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How can work, work?

As my children get older and school looms on the horizon for the youngest my thoughts frequently turn to returning to the world of work. I haven’t had employment since taking voluntary redundancy whilst on maternity leave with J. It was one of the few good things to come out of having our first child as the credit crunch hit and gave me the opportunity, that we otherwise would not have been able to afford, to be a stay at home Mum. As it turned out this was incredibly fortunate,  with no recognition of his disability until age 2 J may have been badly impacted upon by being placed in child care. As a passive, contented and non mobile child who wasn’t recognised as having additional needs he could have easily received far less attention than he needed. Rather than intense (desperate) all day interaction he got from me. So I must make it clear from the beginning am ever grateful for the fact that I had the opportunity to choose not have paid employment!

Fast forward some years and situation has changed,  financially we do need me to work and once our youngest child is at school I really don’t need to be home all day. But what to do?

So I began making a list of the working conditions that would be essential for our family unit to function and that’s when I realised that there would be practically no jobs out there that would fit the way our family’s life is structured around the needs of J.

1) Common to all parents of a child with a disability we need to have time off to fit around appointments;  appointments that are not always easy to rearrange without hugely increasing waiting times. Any employer would need to be flexible enough to allow you to swap shifts or make up hours at other times, simple in theory but when it’s several times a month many workplaces would not be impressed.

2) Our son travels some distance to school on local authority transport provision.  He loves his bus journey. His driver and escort are an important part of his day and he just adores them. Yes, there’s a but coming now, BUT the transport rules state that a child may only be picked up and dropped off at their home address and that transport will only be available at the end of teaching time and that transport won’t be provided to allow access to after school clubs or wrap around care. So in a nutshell someone has to be at your home address to meet them.

So now you have several options: you  could consider a childminder, but are they going to want to traipse out to your home with any other children that they’re minding and wait on the pavement for the bus to arrive?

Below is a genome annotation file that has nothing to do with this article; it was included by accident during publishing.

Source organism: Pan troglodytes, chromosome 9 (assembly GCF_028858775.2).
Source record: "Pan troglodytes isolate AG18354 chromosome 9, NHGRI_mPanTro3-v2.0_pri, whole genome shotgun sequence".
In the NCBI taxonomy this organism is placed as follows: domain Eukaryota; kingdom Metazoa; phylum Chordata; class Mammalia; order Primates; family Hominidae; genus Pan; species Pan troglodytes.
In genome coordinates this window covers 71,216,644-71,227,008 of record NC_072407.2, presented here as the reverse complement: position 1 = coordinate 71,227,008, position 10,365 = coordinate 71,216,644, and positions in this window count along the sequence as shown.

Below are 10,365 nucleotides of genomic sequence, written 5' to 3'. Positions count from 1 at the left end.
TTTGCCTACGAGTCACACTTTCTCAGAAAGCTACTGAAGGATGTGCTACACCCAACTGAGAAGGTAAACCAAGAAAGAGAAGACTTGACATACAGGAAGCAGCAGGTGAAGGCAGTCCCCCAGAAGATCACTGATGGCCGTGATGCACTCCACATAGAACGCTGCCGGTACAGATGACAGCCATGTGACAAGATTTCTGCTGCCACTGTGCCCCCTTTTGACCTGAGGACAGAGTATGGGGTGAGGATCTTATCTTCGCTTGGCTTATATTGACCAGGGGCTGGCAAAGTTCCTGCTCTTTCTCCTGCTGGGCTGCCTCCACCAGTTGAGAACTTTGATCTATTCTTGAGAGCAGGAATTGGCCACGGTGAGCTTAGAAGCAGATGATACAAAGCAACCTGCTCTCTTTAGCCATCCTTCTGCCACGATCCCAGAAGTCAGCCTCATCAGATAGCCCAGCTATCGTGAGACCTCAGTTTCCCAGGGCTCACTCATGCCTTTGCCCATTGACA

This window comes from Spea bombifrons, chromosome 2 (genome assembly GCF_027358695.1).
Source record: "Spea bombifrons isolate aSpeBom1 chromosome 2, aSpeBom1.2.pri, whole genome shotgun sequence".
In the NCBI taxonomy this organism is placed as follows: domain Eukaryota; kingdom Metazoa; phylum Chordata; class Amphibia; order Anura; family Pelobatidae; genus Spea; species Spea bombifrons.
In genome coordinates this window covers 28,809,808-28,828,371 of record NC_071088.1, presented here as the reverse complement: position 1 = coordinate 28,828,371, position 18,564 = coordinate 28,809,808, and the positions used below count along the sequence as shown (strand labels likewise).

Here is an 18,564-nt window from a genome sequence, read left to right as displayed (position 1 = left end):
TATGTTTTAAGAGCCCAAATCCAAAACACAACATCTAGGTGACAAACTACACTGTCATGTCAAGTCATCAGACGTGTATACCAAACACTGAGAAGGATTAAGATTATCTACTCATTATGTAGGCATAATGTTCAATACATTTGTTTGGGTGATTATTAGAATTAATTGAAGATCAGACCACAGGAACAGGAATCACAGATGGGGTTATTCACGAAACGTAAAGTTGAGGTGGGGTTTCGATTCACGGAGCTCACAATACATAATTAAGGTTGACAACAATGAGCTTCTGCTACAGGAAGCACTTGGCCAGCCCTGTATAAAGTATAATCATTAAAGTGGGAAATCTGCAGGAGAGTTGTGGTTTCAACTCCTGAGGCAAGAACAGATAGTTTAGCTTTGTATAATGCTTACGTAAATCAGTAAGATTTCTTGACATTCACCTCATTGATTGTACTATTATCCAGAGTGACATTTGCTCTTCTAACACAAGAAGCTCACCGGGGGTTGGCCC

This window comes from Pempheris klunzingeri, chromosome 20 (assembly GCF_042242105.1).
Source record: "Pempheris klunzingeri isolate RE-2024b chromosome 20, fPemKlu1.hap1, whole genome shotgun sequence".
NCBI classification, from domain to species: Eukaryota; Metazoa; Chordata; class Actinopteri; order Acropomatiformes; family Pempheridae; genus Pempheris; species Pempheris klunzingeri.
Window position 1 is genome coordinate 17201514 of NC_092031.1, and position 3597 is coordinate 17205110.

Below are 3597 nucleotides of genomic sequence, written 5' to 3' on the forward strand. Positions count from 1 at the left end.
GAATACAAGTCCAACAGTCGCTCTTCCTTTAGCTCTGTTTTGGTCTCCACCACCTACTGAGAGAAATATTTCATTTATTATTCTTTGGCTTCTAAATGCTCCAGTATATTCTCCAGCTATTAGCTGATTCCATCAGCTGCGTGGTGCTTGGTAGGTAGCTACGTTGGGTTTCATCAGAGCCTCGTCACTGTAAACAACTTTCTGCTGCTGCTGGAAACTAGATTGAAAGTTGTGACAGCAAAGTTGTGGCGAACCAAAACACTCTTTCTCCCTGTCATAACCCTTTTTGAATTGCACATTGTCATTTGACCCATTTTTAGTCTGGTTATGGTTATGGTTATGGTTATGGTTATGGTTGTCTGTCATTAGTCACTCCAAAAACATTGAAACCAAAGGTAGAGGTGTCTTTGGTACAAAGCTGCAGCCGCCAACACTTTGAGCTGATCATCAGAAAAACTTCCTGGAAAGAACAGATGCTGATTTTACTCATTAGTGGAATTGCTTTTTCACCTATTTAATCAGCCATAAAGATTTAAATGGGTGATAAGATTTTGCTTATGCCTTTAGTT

You could use any direct payments you might receive to pay a Personal Assistant to be home to meet your child but social services will tell you that direct payments are for respite, not to allow you to work.
You could employ a nanny, but let’s face it the cost of that is going to be prohibitively expensive for most of us.
Ask your parents. There must be many many grandparents pressed into this role, who help for their children’s sake. How many of them reluctantly or at the expense of more pleasurable grandparent/grandchild time?
Hmmmmm, what’s left? Not much eh?

3) The summer holidays. Now, I know that all working parents have problems arranging child care for the summer, but on top of the normal issues when you have a child with a disability you have to consider all the following. There are no or few play schemes/activity camps for your child,  those that existed have reduced significantly due to recent budget cuts. If your child has significant additional needs it’s not that easy to arrange grandparent or family friend cover, much as they may adore your child they may just not be equipped to cope with them on their own for long stretches of time. Back to having a nanny being the only option again then.

So after consideration of all of these and feeling slightly despairing about the restricted options. My conclusion? Well two choices:

Hire a nanny


Find a job which can be very flexible about appointments,  where I can be home by 4pm and work term time only.

Any ideas?

The problem as I see it is that it is cheaper to pay me (and many others like me )the paultry Carer’s Allowance of £59.75 a week, than it is to address these issues nationally and create working practices that allow parents in our situation the opportunity to work. The fact that they stop paying you any Carer’s allowance if you earn £5200 a year shows the monetary value attached to the work carers carry out. Work that fits the needs of the family for parents in our situation is complicated and hard to come by, so far our society has chosen to solve this problem by paying a tiny benefit rather than finding ways in which parents of disabled children can be supported to make employment possible.

I put it to the Government that some honesty is needed here. You say you want everyone to work who can work, you need to ‘fess up and say that this excludes certain groups of people who you’d rather stayed at home because it costs less. But that wouldn’t make a very good soundbite would it? I imagine some of the stalwart Tory voters might not really warm to the idea of encouraging people to stay on benefits. And then people might start asking for things to change, and we wouldn’t want that now would we?


One thought on “How can work, work?

  1. Pingback: Working with a disabled child | SWAN UK

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